Deranged electrolytes (including magnesium) may result from or be an exacerbating factor of ileus, so they should be checked regularly and replaced as indicated.

Using non-opioid analgesia and encouraging early mobilisation can improve bowel motility.

Once the ileus begins to resolve (i.e. there is passage of flatus or stool and improvement in abdominal distension and nausea), the patient can be restarted on a liquid diet and progress as tolerated.

In cases of prolonged ileus (over four days post-surgery) or when patients have not eaten for over five days, consider starting parenteral nutrition in consultation with a dietician.4

Parenteral nutrition (PN)

Parenteral feeding is the intravenous administration of nutrients, which may be used to supplement oral or tube feeding or be the only source of nutrition as total parenteral nutrition (TPN).3

Due to the risk of infection, a dedicated intravenous line/catheter is required for parenteral feeding. Central access, via a peripherally insertedΒ central catheter (PICC) or central venous catheter (CVC), is required for nutritional support lasting more than fourteen days to reduce the risk of thrombophlebitis from peripheral administration.4

Complications of parenteral feeding include:

  • Re-feeding syndrome
  • Hyperglycaemia
  • Liver dysfunction
  • Line complications: infection, thrombophlebitis, occlusion and thromboembolism, trauma on insertion (vessel injury, pneumothorax)


The main complication of postoperative ileus is a prolonged hospital stay.2

Other complications may include:

  • Delayed wound healing: associated with poor nutrition
  • Aspiration pneumonia: higher risk with vomiting or gastric distension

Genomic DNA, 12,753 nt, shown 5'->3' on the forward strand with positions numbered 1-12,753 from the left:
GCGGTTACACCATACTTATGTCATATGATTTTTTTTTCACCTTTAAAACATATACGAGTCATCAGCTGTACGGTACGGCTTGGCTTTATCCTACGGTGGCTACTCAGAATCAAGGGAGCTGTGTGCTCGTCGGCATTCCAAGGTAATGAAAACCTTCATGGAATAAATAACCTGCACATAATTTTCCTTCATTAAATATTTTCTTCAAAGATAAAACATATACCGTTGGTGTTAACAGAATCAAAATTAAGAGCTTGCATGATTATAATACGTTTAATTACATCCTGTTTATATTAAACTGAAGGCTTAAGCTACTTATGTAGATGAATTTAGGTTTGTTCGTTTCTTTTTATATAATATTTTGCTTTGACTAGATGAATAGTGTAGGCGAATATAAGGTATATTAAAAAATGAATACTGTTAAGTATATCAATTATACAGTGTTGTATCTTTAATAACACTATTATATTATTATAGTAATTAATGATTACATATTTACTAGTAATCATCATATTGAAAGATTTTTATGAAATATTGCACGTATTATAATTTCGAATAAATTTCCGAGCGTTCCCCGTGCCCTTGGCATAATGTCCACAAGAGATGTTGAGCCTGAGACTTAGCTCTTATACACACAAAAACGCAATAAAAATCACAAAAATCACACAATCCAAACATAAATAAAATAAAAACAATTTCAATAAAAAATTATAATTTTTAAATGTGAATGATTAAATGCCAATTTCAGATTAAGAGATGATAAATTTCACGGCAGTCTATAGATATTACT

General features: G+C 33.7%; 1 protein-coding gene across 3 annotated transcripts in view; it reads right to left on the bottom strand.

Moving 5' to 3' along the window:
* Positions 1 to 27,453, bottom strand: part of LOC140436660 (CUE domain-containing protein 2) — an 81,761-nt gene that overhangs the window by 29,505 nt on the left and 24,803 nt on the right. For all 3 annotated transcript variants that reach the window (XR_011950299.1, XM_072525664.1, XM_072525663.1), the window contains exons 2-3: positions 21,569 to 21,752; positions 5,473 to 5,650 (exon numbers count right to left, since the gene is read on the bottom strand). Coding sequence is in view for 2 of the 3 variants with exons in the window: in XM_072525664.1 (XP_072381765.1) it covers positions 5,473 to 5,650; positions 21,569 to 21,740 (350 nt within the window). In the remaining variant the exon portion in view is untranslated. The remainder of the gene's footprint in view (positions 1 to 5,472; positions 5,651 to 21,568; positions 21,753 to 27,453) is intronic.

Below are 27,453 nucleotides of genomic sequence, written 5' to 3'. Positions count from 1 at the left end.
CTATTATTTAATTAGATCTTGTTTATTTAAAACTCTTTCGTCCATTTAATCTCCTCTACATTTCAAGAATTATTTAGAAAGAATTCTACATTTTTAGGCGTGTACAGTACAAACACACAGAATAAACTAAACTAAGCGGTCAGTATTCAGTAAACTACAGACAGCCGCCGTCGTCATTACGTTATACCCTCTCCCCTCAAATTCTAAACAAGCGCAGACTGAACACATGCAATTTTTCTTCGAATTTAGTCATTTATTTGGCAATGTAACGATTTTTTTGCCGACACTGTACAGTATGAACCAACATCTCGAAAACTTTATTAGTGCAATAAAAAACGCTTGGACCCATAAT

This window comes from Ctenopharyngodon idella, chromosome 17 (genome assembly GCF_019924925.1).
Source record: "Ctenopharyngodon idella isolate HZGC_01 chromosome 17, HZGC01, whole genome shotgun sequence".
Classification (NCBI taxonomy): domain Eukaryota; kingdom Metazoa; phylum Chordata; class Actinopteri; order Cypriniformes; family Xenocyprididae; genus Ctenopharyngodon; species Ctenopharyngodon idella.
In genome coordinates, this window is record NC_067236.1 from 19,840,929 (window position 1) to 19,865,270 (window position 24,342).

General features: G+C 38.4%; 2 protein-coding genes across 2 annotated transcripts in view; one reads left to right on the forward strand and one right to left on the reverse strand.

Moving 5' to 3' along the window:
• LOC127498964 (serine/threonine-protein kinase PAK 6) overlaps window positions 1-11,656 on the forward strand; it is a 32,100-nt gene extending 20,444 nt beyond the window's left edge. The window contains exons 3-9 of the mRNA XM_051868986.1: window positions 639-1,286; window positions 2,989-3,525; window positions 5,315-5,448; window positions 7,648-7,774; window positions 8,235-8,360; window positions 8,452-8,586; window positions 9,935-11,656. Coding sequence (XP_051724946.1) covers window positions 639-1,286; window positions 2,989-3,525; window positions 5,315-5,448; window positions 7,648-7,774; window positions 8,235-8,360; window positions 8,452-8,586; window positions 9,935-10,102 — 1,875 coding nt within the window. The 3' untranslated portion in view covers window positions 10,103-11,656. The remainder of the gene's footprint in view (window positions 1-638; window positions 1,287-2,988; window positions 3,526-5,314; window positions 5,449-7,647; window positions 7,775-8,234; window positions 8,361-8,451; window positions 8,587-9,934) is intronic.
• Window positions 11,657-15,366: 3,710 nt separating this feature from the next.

• Deep vein thrombosis and/or pulmonary embolism: limited mobility during hospital stay

Key pointsΒ 

  • Postoperative ileus is a normal physiological response to surgery
  • Prolonged postoperative ileus, lasting more than four days post-surgery, is pathological
  • Typical symptoms include nausea and vomiting, bloating, generalised abdominal pain and absolute constipation
  • Typical signs include abdominal distension, mild diffuse abdominal tenderness and reduced or absent bowel sounds
  • Postoperative ileus is primarily a clinical diagnosis, but if it is prolonged, CT of the abdomen and pelvis with IV and oral contrast should be performed to exclude other intra-abdominal pathology
  • Management is mainly with supportive treatment, including bowel rest, intravenous fluids, electrolyte replacement, gastric decompression with an NG tube and reducing opioid analgesics
  • Consider parenteral nutrition in patients unable to eat for five days


Mr Oddai Alkhazaaleh

Consultant General and Upper GI Surgeon


Dr Chris Jefferies


  1. BMJ Best Practice. Published in 2023. Available from: [LINK]
  2. UpToDate. Postoperative Ileus. Published in 2023. Available from: [LINK]
  3. Patient Info UK. Parenteral Feeding. Published in 2022. Available from: [LINK]
  4. National Institute for Health and Care Excellence (NICE). Nutrition support for adults: oral nutrition support, enteral tube feeding and parenteral nutrition. Published in 2006. Available from: [LINK]